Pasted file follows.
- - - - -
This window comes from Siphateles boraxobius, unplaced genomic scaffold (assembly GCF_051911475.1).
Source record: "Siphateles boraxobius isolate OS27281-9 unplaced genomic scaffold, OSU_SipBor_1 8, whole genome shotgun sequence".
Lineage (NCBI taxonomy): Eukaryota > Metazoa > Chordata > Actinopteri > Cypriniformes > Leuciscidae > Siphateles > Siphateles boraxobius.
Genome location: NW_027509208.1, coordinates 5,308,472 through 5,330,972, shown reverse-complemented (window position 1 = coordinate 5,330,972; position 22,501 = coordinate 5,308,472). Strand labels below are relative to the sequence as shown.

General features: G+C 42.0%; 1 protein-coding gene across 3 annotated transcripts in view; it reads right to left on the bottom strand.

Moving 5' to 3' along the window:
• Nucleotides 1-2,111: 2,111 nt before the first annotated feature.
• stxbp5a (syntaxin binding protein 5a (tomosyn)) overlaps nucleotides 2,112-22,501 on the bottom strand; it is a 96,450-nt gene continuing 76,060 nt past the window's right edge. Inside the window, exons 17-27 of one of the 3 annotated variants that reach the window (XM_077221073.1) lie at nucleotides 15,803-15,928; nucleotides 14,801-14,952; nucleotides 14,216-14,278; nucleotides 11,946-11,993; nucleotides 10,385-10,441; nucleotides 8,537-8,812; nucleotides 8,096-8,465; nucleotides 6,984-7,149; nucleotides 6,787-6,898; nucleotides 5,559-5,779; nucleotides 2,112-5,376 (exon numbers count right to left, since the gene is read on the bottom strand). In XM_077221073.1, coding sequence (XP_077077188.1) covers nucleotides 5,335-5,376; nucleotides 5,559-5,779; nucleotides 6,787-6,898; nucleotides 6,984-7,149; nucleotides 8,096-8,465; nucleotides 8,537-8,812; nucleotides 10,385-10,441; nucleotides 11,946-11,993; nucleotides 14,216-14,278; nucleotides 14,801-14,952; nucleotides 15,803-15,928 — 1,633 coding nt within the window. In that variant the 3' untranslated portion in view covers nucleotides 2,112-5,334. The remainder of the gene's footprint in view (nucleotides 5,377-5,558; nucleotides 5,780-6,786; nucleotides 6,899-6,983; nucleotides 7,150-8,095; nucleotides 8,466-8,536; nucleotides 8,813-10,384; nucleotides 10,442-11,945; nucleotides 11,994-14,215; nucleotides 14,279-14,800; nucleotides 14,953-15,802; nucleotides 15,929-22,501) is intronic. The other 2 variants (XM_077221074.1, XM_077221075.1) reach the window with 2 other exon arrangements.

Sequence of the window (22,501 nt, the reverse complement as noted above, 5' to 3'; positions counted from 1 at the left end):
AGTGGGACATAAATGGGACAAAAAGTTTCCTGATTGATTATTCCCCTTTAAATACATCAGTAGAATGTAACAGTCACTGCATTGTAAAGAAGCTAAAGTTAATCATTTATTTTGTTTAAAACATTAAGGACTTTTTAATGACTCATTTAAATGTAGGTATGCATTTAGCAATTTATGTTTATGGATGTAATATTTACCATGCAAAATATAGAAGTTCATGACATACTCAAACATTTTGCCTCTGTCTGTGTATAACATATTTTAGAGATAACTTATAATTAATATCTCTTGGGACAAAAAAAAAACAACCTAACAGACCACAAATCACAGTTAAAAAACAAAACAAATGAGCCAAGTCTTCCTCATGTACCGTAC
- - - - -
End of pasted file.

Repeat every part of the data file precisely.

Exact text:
This window comes from Siphateles boraxobius, unplaced genomic scaffold (assembly GCF_051911475.1).
Source record: "Siphateles boraxobius isolate OS27281-9 unplaced genomic scaffold, OSU_SipBor_1 8, whole genome shotgun sequence".
Lineage (NCBI taxonomy): Eukaryota > Metazoa > Chordata > Actinopteri > Cypriniformes > Leuciscidae > Siphateles > Siphateles boraxobius.
Genome location: NW_027509208.1, coordinates 5,308,472 through 5,330,972, shown reverse-complemented (window position 1 = coordinate 5,330,972; position 22,501 = coordinate 5,308,472). Strand labels below are relative to the sequence as shown.

General features: G+C 42.0%; 1 protein-coding gene across 3 annotated transcripts in view; it reads right to left on the bottom strand.

Moving 5' to 3' along the window:
• Nucleotides 1-2,111: 2,111 nt before the first annotated feature.
• stxbp5a (syntaxin binding protein 5a (tomosyn)) overlaps nucleotides 2,112-22,501 on the bottom strand; it is a 96,450-nt gene continuing 76,060 nt past the window's right edge. Inside the window, exons 17-27 of one of the 3 annotated variants that reach the window (XM_077221073.1) lie at nucleotides 15,803-15,928; nucleotides 14,801-14,952; nucleotides 14,216-14,278; nucleotides 11,946-11,993; nucleotides 10,385-10,441; nucleotides 8,537-8,812; nucleotides 8,096-8,465; nucleotides 6,984-7,149; nucleotides 6,787-6,898; nucleotides 5,559-5,779; nucleotides 2,112-5,376 (exon numbers count right to left, since the gene is read on the bottom strand). In XM_077221073.1, coding sequence (XP_077077188.1) covers nucleotides 5,335-5,376; nucleotides 5,559-5,779; nucleotides 6,787-6,898; nucleotides 6,984-7,149; nucleotides 8,096-8,465; nucleotides 8,537-8,812; nucleotides 10,385-10,441; nucleotides 11,946-11,993; nucleotides 14,216-14,278; nucleotides 14,801-14,952; nucleotides 15,803-15,928 — 1,633 coding nt within the window. In that variant the 3' untranslated portion in view covers nucleotides 2,112-5,334. The remainder of the gene's footprint in view (nucleotides 5,377-5,558; nucleotides 5,780-6,786; nucleotides 6,899-6,983; nucleotides 7,150-8,095; nucleotides 8,466-8,536; nucleotides 8,813-10,384; nucleotides 10,442-11,945; nucleotides 11,994-14,215; nucleotides 14,279-14,800; nucleotides 14,953-15,802; nucleotides 15,929-22,501) is intronic. The other 2 variants (XM_077221074.1, XM_077221075.1) reach the window with 2 other exon arrangements.

Sequence of the window (22,501 nt, the reverse complement as noted above, 5' to 3'; positions counted from 1 at the left end):
AGTGGGACATAAATGGGACAAAAAGTTTCCTGATTGATTATTCCCCTTTAAATACATCAGTAGAATGTAACAGTCACTGCATTGTAAAGAAGCTAAAGTTAATCATTTATTTTGTTTAAAACATTAAGGACTTTTTAATGACTCATTTAAATGTAGGTATGCATTTAGCAATTTATGTTTATGGATGTAATATTTACCATGCAAAATATAGAAGTTCATGACATACTCAAACATTTTGCCTCTGTCTGTGTATAACATATTTTAGAGATAACTTATAATTAATATCTCTTGGGACAAAAAAAAAACAACCTAACAGACCACAAATCACAGTTAAAAAACAAAACAAATGAGCCAAGTCTTCCTCATGTACCGTAC